Surrounded by hippies and drowned out by the sounds of the ‘60s, Yaika Zeeman and Tara Zerbe looked like they had misdialed the destination on their time machine at the Rotary Club of Peachland’s annual fundraiser Saturday night, June 4.
The high school students were there representing one of the Crown jewels of Rotary philanthropy: the international exchange program.
Zeeman, 18, spoke to the Peachland View just weeks shy of heading back to her hometown of Zand, Holland, after 10 months of Okanagan immersion. Zerbe, 17, likewise is preparing to leave for Denmark.
“It’s really bittersweet,” the bright-eyed teen said. “I want to go home because it’s been a long time since I’ve seen my family, but on the other hand to leave all of this behind is hard. I mean, you build a life in 10 months and now you have to leave it again.”
Zeeman toured “a little bit,” including visits to Vancouver and Vancouver Island. Since the Peachland club’s turf extends into the United States, she was able to experience life south of the border with a trip to Oregon. She recalled a rock-climbing excursion as among her favourite memories of the exchange.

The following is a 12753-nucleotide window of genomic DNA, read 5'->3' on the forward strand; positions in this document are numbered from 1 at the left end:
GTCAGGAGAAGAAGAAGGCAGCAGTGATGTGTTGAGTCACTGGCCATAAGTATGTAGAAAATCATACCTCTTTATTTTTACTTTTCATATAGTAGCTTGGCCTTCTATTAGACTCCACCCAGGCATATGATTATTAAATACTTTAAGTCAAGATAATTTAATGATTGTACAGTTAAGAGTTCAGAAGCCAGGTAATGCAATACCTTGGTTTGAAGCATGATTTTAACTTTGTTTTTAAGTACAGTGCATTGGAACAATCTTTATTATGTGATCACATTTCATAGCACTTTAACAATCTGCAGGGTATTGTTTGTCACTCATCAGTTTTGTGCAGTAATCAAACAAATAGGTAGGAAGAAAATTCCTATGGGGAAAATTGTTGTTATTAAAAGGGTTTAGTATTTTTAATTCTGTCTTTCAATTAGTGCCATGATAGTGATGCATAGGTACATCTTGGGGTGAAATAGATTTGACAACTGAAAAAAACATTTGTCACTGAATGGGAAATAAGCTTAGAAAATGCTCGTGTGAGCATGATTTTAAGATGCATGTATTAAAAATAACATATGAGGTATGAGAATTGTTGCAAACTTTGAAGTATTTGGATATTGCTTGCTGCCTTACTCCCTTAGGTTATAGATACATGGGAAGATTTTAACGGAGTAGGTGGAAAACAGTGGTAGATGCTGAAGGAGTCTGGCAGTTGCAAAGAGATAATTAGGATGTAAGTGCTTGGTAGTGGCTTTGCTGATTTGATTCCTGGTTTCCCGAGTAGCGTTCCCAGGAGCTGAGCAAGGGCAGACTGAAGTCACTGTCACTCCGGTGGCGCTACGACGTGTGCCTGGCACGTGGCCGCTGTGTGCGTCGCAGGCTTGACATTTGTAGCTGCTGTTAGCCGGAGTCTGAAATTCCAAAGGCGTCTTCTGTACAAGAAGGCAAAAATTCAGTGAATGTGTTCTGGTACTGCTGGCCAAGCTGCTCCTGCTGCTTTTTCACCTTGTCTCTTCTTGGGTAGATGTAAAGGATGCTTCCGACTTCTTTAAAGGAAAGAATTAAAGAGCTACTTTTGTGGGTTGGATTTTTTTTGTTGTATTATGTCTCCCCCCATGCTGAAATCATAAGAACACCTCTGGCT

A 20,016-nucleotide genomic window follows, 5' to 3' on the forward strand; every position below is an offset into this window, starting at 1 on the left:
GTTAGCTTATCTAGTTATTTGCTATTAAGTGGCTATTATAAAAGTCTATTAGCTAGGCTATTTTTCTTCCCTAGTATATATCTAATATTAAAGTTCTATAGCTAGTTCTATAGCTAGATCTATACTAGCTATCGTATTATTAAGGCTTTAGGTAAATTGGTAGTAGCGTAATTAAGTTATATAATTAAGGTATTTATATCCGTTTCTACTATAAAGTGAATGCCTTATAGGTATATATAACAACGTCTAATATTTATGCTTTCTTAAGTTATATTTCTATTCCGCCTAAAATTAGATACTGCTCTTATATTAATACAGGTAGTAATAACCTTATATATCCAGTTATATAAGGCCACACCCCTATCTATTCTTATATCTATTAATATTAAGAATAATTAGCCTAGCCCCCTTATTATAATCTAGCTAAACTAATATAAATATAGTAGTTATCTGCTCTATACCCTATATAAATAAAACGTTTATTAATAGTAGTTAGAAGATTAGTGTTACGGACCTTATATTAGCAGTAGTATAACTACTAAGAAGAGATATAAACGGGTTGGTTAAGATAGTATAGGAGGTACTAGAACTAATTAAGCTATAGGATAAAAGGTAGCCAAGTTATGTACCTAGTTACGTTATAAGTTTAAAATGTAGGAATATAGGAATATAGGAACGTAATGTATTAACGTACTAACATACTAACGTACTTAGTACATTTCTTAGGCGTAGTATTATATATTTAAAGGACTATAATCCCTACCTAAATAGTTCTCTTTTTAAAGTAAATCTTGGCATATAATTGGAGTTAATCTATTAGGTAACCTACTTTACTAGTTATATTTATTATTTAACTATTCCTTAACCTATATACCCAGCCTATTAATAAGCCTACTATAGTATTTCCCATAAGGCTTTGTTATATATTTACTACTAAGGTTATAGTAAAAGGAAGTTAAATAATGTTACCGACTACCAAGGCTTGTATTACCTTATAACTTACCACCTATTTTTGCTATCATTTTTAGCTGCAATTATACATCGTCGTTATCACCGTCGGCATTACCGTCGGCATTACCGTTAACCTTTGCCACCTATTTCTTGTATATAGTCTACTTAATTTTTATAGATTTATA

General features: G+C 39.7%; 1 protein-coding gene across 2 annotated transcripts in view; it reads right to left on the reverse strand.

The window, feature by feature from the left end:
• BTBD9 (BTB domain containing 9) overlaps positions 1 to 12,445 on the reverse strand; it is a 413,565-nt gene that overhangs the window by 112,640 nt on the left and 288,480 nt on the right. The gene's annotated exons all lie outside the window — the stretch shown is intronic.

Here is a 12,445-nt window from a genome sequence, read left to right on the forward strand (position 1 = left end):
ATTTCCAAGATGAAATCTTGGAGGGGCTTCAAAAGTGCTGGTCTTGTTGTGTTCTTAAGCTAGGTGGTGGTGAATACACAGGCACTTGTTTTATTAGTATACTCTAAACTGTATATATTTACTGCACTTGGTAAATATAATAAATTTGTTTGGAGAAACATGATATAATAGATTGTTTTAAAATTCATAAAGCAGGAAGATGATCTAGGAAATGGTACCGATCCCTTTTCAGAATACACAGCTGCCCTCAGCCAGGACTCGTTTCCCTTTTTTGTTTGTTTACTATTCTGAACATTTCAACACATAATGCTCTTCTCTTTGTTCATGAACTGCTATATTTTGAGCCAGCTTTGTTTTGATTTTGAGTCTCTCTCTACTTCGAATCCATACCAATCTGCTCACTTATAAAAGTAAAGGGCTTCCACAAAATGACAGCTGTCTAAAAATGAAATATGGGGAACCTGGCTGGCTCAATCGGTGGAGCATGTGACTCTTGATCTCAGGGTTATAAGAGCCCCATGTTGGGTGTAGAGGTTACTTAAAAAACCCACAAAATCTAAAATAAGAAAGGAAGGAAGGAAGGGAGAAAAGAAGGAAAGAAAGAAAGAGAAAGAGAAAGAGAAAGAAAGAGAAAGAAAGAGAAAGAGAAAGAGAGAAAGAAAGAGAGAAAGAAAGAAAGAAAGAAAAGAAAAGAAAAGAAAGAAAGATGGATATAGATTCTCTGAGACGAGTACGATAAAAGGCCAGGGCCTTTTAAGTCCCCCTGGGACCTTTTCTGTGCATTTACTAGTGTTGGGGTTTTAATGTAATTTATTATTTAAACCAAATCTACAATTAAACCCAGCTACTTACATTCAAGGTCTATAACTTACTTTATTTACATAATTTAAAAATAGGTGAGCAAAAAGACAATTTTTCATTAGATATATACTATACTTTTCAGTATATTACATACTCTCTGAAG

Rotary Club of Peachland president Chris Boyle was thrilled with the turnout to the club’s singular fundraiser. All 200 $50 tickets were sold and the silent auction, at first blush, appeared to raise more than $12,000 itself.
“There’s a whole welter of projects we have,” he said, explaining where the money goes. “We have a project with (Vancouver-based) Hands Up For Africa. Also, the Volcanes Community Education Project (VCEP) project helps young people develop skills into school, through to secondary school and into life. They currently have a sewing factory going and we helped to establish that with funding for equipment.”
Closer to home, Rotary has supported the summer reading program at the local elementary school. The exchange program, however, remains probably the highest-profile charity function of the organization, which will celebrate its 20th anniversary in 2017.
“They learn a new language and become proficient in it and develop all sorts of connections through the program which will stand them in good stead for the rest of their life,” he said, “a network that is far larger than it would be when they left school because they’re meeting kids from all over the world.”